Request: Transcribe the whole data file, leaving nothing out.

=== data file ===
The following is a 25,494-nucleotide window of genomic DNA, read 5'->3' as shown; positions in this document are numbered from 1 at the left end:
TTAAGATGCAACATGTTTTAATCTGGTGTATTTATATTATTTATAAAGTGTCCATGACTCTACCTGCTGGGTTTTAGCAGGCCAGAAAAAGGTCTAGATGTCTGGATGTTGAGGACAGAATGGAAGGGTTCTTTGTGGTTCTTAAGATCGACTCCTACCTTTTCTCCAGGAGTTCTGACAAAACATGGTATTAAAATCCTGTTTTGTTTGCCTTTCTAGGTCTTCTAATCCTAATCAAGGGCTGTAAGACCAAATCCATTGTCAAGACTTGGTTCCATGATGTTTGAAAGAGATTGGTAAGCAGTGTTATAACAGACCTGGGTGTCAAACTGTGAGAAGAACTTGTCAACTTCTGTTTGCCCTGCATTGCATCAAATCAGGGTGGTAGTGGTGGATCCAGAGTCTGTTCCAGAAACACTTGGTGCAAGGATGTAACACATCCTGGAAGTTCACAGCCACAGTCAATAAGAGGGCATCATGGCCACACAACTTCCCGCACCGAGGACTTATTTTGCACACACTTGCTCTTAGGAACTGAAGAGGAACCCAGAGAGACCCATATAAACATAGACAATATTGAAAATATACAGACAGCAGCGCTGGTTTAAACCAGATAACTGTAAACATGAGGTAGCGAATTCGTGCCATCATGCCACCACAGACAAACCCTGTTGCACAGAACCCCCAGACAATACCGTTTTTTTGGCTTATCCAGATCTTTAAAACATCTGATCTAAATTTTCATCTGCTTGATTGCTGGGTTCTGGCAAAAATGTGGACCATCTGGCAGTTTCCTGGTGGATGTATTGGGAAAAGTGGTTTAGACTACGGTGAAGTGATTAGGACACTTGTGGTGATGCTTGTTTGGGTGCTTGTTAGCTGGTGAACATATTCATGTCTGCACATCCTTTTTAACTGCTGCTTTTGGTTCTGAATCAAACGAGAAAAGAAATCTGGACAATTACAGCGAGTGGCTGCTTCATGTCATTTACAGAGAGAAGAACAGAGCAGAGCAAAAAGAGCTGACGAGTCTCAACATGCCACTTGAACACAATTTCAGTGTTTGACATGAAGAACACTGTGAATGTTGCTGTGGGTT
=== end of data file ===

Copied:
The following is a 25,494-nucleotide window of genomic DNA, read 5'->3' as shown; positions in this document are numbered from 1 at the left end:
TTAAGATGCAACATGTTTTAATCTGGTGTATTTATATTATTTATAAAGTGTCCATGACTCTACCTGCTGGGTTTTAGCAGGCCAGAAAAAGGTCTAGATGTCTGGATGTTGAGGACAGAATGGAAGGGTTCTTTGTGGTTCTTAAGATCGACTCCTACCTTTTCTCCAGGAGTTCTGACAAAACATGGTATTAAAATCCTGTTTTGTTTGCCTTTCTAGGTCTTCTAATCCTAATCAAGGGCTGTAAGACCAAATCCATTGTCAAGACTTGGTTCCATGATGTTTGAAAGAGATTGGTAAGCAGTGTTATAACAGACCTGGGTGTCAAACTGTGAGAAGAACTTGTCAACTTCTGTTTGCCCTGCATTGCATCAAATCAGGGTGGTAGTGGTGGATCCAGAGTCTGTTCCAGAAACACTTGGTGCAAGGATGTAACACATCCTGGAAGTTCACAGCCACAGTCAATAAGAGGGCATCATGGCCACACAACTTCCCGCACCGAGGACTTATTTTGCACACACTTGCTCTTAGGAACTGAAGAGGAACCCAGAGAGACCCATATAAACATAGACAATATTGAAAATATACAGACAGCAGCGCTGGTTTAAACCAGATAACTGTAAACATGAGGTAGCGAATTCGTGCCATCATGCCACCACAGACAAACCCTGTTGCACAGAACCCCCAGACAATACCGTTTTTTTGGCTTATCCAGATCTTTAAAACATCTGATCTAAATTTTCATCTGCTTGATTGCTGGGTTCTGGCAAAAATGTGGACCATCTGGCAGTTTCCTGGTGGATGTATTGGGAAAAGTGGTTTAGACTACGGTGAAGTGATTAGGACACTTGTGGTGATGCTTGTTTGGGTGCTTGTTAGCTGGTGAACATATTCATGTCTGCACATCCTTTTTAACTGCTGCTTTTGGTTCTGAATCAAACGAGAAAAGAAATCTGGACAATTACAGCGAGTGGCTGCTTCATGTCATTTACAGAGAGAAGAACAGAGCAGAGCAAAAAGAGCTGACGAGTCTCAACATGCCACTTGAACACAATTTCAGTGTTTGACATGAAGAACACTGTGAATGTTGCTGTGGGTT